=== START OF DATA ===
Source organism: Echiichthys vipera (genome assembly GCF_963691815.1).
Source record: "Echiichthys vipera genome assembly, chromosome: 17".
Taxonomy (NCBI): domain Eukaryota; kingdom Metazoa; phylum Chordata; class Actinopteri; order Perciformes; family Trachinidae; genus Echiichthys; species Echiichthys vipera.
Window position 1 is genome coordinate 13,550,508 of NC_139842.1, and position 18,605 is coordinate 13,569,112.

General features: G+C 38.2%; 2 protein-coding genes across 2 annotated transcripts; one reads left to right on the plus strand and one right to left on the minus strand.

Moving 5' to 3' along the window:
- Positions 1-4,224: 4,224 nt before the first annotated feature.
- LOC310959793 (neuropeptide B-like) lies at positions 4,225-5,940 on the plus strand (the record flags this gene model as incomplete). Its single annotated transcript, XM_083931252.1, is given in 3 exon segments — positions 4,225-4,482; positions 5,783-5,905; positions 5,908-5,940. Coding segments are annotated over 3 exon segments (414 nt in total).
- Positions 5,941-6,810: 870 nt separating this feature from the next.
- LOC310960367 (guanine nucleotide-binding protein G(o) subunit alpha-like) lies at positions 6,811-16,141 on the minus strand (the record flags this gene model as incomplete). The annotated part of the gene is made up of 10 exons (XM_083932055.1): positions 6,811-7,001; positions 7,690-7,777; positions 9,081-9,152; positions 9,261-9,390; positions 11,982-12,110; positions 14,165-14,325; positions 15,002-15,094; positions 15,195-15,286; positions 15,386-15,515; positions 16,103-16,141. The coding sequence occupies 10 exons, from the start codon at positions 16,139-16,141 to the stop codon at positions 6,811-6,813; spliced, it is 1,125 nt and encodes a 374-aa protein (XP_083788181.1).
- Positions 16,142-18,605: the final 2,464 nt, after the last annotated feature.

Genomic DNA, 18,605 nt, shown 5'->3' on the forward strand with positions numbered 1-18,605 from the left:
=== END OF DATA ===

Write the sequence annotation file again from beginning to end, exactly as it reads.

Source organism: Echiichthys vipera (genome assembly GCF_963691815.1).
Source record: "Echiichthys vipera genome assembly, chromosome: 17".
Taxonomy (NCBI): domain Eukaryota; kingdom Metazoa; phylum Chordata; class Actinopteri; order Perciformes; family Trachinidae; genus Echiichthys; species Echiichthys vipera.
Window position 1 is genome coordinate 13,550,508 of NC_139842.1, and position 18,605 is coordinate 13,569,112.

General features: G+C 38.2%; 2 protein-coding genes across 2 annotated transcripts; one reads left to right on the plus strand and one right to left on the minus strand.

Moving 5' to 3' along the window:
- Positions 1-4,224: 4,224 nt before the first annotated feature.
- LOC310959793 (neuropeptide B-like) lies at positions 4,225-5,940 on the plus strand (the record flags this gene model as incomplete). Its single annotated transcript, XM_083931252.1, is given in 3 exon segments — positions 4,225-4,482; positions 5,783-5,905; positions 5,908-5,940. Coding segments are annotated over 3 exon segments (414 nt in total).
- Positions 5,941-6,810: 870 nt separating this feature from the next.
- LOC310960367 (guanine nucleotide-binding protein G(o) subunit alpha-like) lies at positions 6,811-16,141 on the minus strand (the record flags this gene model as incomplete). The annotated part of the gene is made up of 10 exons (XM_083932055.1): positions 6,811-7,001; positions 7,690-7,777; positions 9,081-9,152; positions 9,261-9,390; positions 11,982-12,110; positions 14,165-14,325; positions 15,002-15,094; positions 15,195-15,286; positions 15,386-15,515; positions 16,103-16,141. The coding sequence occupies 10 exons, from the start codon at positions 16,139-16,141 to the stop codon at positions 6,811-6,813; spliced, it is 1,125 nt and encodes a 374-aa protein (XP_083788181.1).
- Positions 16,142-18,605: the final 2,464 nt, after the last annotated feature.

Genomic DNA, 18,605 nt, shown 5'->3' on the forward strand with positions numbered 1-18,605 from the left: